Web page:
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WV responders headed to Florida for Hurricane Irma


Charleston Gazette-Mail

CHARLESTON, W.Va. — John Williams started working on Kanawha County ambulances about 16 years ago, but Thursday was the first time he responded to a hurricane.

More than 20 emergency responders, including 17 from Kanawha County, took 10 ambulances and headed to Tallahassee, Florida, on Thursday morning as Hurricane Irma approached.

Joe Lynch, executive director of the Kanawha County Emergency Ambulance Authority, speaks to emergency responders before they depart for Florida to help with the fallout from Hurricane Irma.
(Gazette-Mail photo by Kenny Kemp)

Williams, an emergency medical technician, said he expects to be in Florida for at least two weeks and possibly a month.

“It’s our job, though. It’s what we do here, and every place,” he said.

Paramedics will stage at the Leon County Fairgrounds and prepare to evacuate people in the area, said Wayne Harmon, chief of operations for the Kanawha County Emergency Ambulance Authority.

“We transport the patients to safe areas,” Harmon said. “And then, once the storm is over, we help bring them back to where they belong.”

The Kanawha agency is providing 17 people and seven ambulances. The team also includes two ambulances from Jan-Care in Beckley, and another from Logan County EMS, Harmon said. AMR, a contractor for the Federal Emergency Management Agency, requested help from his agency.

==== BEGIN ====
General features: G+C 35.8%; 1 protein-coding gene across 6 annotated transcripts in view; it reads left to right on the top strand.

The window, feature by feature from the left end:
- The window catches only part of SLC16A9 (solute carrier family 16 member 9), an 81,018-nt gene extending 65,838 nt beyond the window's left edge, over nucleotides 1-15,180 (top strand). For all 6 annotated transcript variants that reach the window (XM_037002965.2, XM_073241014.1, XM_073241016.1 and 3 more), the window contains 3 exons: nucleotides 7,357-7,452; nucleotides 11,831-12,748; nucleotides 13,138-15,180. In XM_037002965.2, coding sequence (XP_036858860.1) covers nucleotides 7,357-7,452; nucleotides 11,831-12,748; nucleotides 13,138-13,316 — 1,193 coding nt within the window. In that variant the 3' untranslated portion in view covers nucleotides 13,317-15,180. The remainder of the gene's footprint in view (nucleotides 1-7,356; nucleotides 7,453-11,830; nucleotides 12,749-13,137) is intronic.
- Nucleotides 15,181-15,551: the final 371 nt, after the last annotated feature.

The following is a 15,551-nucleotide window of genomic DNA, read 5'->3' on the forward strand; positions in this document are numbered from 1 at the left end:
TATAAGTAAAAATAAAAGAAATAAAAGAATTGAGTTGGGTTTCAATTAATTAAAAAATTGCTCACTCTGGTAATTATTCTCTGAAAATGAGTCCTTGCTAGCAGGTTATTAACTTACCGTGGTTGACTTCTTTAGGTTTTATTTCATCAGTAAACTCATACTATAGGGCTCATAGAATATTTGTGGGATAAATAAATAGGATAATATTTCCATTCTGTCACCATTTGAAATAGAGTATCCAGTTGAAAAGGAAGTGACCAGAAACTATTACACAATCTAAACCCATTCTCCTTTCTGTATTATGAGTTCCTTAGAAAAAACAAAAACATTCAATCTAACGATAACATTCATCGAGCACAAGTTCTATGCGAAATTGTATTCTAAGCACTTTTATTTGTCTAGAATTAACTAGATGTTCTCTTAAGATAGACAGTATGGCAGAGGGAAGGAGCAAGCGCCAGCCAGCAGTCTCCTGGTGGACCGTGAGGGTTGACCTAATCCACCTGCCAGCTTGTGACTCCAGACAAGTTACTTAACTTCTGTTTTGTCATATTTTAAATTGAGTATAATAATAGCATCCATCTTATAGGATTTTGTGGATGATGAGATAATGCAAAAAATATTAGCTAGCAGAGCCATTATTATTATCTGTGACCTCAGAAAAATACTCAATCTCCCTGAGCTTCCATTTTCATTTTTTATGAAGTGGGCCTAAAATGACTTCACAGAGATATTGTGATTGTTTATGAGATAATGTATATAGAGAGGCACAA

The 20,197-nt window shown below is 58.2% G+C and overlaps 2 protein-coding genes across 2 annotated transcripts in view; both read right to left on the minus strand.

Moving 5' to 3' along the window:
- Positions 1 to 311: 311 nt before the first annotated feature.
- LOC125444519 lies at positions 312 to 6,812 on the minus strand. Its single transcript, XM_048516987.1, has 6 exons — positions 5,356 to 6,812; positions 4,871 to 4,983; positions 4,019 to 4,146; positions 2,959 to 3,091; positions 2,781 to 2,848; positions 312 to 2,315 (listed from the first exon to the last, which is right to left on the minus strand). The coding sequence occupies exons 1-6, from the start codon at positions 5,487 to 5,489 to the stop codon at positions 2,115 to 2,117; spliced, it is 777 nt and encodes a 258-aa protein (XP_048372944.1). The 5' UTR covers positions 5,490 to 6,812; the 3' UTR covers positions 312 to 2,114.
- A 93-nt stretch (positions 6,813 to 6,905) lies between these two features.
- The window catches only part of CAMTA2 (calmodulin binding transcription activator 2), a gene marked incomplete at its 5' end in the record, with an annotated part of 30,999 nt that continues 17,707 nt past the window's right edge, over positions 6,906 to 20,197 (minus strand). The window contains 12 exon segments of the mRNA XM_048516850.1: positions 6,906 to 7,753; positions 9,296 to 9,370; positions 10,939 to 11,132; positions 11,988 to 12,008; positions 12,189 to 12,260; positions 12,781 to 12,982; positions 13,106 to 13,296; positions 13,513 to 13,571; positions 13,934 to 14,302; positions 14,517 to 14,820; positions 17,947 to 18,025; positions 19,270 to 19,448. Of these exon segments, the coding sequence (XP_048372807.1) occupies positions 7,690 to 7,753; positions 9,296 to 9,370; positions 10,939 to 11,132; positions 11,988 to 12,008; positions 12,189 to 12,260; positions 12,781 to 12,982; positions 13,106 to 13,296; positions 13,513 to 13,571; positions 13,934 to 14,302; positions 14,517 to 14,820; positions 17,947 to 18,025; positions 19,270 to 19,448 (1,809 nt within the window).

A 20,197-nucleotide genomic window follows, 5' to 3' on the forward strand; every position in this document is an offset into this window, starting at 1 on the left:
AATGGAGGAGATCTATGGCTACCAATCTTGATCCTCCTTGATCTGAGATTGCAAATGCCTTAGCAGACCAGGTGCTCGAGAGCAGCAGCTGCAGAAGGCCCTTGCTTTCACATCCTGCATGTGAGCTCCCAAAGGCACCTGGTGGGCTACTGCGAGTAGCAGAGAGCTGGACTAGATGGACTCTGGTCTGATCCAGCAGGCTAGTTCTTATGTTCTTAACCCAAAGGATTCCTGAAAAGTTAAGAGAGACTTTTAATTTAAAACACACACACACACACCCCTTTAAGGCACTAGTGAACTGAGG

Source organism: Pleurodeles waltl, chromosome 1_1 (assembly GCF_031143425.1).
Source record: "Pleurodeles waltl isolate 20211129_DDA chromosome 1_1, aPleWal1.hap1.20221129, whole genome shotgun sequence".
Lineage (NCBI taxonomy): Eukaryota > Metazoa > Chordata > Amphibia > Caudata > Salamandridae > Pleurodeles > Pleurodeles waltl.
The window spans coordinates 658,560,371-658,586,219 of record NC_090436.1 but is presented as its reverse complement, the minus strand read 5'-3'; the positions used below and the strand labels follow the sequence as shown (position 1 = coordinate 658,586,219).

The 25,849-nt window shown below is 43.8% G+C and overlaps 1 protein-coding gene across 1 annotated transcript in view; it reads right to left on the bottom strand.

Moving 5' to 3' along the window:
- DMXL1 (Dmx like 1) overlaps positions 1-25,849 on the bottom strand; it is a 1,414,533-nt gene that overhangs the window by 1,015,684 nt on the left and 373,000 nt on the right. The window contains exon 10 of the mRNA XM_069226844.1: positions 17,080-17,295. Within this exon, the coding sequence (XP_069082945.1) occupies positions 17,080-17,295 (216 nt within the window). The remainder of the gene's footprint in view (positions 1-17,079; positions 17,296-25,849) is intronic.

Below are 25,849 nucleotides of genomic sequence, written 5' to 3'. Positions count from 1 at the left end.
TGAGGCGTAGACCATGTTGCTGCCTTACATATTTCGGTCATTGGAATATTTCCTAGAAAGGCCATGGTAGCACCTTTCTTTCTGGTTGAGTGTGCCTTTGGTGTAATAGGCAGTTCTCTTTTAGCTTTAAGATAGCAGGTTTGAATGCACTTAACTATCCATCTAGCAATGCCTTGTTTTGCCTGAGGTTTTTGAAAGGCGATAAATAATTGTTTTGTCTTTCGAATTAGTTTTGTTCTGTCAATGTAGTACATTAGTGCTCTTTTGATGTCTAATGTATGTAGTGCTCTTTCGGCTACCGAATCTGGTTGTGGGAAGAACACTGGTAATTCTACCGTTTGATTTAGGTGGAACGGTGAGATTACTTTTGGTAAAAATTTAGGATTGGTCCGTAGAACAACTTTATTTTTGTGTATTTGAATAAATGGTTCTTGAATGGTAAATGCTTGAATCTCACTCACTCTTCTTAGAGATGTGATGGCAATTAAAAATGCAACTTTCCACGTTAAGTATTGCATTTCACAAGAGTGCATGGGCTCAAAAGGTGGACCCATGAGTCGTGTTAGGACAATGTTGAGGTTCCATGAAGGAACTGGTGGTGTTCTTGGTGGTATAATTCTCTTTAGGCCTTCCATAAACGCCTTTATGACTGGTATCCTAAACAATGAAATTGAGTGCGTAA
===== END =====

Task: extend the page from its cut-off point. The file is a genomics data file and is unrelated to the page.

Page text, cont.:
Harmon has responded to three hurricanes, with the last being Hurricane Sandy in 2012. That storm made landfall as a Category 1 hurricane, according to the National Hurricane Center, and dumped up to three feet of snow in West Virginia as it also brought devastating winds and floods to the East Coast.

Irma remained a Category 5 hurricane on Thursday afternoon, and was one of the strongest Atlantic Ocean storms ever recorded.

“We get down there and we don’t know what kind of support we’ll have, so we got to be self-sufficient for 72 hours,” Harmon said.

During a hurricane, he said, emergency responders sometimes work more than 24 hours with few breaks.

He said the paramedics often sleep in tents or ambulances when possible.

“You don’t know what to expect,” Harmon said. “Not everybody’s gone through a hurricane.”

Reach Giuseppe Sabella at [email protected], 304-348-5189 or follow @Gsabella on Twitter.

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